Well over 700 years ago, man discovered a way to improve human vision with a visual aid. The spectacle, as we know it today, was developed around 1850. Since then a lot has happened. The latest milestone is a technology that allows a highly precise examination of the eye.
Why is this discovery so important? Because no eye is the same as another. Eyes are just as unique as finger prints. The i.Profiler® by Carl Zeiss Vision now makes it possible to measure eyes more accurately than ever before. The solution is based on the so-called wave front technology. In addition to the standard vision methods optometrists use, which usually involve testing the strength of vision only in day light and under high contrasts, this system also takes changes in light conditions, reflections, colours and changing contrasts into account. This means that the performance of the eye is also checked objectively under a variety of light conditions and contrasts. Consequently, aspects that are individual in every person can be analysed with maximum precision. This includes
Subjective refraction tests will still have to be performed – for instance to analyse the spatial vision. The new objective measuring system by Carl Zeiss Vision is used in addition to the conventional method. As a result, potential errors or limits the previous lens determination system was prone to can now be averted. Among those are tired eyes and the restriction to the evaluation of the day time vision performance.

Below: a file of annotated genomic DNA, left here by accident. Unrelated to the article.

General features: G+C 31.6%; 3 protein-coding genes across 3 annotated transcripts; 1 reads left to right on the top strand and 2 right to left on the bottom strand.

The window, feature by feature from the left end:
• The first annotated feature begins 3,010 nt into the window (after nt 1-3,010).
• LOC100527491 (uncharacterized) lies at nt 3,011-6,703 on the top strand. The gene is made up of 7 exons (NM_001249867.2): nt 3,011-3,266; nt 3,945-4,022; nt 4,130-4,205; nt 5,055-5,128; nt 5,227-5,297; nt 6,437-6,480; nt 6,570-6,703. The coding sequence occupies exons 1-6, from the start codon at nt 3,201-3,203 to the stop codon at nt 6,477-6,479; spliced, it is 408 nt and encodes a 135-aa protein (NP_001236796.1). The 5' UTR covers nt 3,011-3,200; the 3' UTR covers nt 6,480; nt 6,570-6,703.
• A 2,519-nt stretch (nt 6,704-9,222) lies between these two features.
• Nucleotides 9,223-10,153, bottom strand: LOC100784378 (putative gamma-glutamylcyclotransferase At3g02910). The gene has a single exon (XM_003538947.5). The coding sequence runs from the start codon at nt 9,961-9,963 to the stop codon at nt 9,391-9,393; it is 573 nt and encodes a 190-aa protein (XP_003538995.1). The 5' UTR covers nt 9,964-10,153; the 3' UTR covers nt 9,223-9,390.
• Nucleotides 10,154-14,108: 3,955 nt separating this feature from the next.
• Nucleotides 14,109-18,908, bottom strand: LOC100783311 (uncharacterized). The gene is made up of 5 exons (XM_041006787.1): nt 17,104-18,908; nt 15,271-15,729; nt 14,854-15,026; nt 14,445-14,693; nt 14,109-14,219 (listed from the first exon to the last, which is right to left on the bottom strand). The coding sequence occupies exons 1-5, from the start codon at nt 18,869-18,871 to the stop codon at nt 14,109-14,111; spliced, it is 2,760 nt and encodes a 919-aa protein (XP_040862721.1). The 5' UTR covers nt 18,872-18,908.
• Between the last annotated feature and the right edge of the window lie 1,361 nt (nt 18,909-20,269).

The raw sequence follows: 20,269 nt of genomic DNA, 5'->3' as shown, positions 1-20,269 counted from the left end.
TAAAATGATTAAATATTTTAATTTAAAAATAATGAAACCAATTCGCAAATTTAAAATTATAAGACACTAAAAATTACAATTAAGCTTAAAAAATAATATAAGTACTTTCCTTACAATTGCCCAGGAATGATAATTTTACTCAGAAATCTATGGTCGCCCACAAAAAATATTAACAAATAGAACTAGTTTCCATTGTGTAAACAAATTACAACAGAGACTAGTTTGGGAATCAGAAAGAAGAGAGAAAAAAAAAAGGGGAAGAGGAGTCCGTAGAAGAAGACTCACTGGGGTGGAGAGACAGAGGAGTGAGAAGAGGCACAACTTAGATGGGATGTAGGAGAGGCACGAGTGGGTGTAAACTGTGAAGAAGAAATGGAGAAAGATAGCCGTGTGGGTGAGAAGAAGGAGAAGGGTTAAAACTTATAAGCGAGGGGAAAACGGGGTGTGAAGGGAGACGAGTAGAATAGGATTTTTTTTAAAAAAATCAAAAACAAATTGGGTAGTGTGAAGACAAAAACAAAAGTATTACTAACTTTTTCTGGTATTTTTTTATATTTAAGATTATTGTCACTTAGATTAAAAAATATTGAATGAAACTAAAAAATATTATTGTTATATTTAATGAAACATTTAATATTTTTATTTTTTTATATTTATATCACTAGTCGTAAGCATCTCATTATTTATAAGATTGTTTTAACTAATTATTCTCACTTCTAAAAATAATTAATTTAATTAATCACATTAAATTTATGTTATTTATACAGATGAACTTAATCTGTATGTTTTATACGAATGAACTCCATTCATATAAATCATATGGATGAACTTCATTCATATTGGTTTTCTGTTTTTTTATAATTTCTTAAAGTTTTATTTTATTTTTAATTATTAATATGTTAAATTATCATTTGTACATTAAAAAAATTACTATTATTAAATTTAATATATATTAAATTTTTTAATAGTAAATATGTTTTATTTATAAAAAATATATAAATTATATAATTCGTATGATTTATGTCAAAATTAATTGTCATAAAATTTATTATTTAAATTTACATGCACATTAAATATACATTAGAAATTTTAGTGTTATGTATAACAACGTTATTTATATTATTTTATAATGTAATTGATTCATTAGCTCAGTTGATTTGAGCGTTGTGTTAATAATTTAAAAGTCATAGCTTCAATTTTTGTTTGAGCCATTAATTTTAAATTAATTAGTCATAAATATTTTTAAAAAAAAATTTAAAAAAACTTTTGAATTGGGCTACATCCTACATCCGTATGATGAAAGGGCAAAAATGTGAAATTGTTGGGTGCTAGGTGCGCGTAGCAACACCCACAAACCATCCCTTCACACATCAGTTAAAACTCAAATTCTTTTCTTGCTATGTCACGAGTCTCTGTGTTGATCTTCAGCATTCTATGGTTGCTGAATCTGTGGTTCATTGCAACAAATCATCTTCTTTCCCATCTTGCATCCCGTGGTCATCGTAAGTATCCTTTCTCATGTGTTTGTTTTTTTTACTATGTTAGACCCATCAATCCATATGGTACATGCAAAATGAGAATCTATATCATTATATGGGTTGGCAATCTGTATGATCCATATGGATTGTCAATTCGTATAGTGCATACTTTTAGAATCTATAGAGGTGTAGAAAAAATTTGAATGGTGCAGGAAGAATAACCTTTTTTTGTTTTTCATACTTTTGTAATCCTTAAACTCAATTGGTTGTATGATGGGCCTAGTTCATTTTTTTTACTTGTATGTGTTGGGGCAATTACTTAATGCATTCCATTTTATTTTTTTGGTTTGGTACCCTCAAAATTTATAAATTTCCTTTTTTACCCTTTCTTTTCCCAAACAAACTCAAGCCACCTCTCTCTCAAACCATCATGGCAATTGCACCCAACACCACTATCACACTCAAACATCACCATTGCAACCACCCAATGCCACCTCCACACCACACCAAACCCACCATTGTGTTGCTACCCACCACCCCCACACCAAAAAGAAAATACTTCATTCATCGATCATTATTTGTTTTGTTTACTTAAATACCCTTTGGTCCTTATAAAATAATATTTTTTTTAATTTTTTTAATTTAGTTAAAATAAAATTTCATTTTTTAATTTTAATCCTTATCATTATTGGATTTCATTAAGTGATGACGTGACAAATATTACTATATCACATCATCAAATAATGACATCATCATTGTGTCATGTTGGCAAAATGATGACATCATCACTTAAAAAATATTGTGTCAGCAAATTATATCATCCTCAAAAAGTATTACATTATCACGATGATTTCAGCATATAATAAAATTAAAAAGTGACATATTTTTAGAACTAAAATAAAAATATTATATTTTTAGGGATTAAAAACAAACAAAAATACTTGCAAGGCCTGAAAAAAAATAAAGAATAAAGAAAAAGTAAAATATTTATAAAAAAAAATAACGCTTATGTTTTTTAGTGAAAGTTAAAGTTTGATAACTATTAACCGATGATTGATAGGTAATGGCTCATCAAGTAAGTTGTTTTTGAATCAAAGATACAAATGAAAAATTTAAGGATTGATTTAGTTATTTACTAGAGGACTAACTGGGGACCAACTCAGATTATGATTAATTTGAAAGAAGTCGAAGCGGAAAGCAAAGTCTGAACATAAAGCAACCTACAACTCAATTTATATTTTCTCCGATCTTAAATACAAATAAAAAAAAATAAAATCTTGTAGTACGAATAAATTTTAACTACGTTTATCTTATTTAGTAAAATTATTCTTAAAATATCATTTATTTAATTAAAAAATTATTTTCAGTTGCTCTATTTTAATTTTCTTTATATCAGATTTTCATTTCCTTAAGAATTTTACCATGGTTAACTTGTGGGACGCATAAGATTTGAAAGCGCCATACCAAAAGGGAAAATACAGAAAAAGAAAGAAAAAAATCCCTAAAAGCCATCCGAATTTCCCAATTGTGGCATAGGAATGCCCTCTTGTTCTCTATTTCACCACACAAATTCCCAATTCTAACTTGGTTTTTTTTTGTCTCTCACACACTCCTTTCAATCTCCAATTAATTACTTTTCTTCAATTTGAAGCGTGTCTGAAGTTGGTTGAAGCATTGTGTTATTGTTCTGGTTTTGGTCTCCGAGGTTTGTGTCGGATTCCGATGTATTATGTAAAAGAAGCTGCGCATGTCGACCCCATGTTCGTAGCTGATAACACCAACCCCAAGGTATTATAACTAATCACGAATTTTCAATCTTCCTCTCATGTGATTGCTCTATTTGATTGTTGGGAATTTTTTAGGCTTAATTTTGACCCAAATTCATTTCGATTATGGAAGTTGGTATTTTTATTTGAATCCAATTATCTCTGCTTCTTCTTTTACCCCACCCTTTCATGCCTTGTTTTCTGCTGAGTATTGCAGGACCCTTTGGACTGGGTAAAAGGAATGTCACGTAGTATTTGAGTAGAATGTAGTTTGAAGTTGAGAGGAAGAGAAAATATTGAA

The i.Profiler® analyses the eyes independent of each other and even if the pupils are dilated, like they would be at night. Moreover, it is the first system that registered so-called superior problems. While this term sounds bad, superior problems pertain to so-called dilation problems. Dilation problems cause light rays to be refracted more intensely on the outside edges of the lens than in the centre, which results in a reduced contrast perception. Another superior problem is the asymmetry problem, which occurs when light rays are refracted in such a manner that one sees something reminiscent of a fiery tail at the edges. Both phenomena are responsible for bad vision at dusk or at night.
The measuring results provide the basis for the i.Scription® lens optimisation, which Carl Zeiss Vision now offers as an add-on option for lenses. The system includes four components:
Customers who already have the new i.Scription® lenses are very enthusiastic about them. They enjoy greatly improved night vision and drivers feel safer in their cars. Colours are perceived more intensively, and all visual impressions are much sharper and the contrasts are much more impressive.
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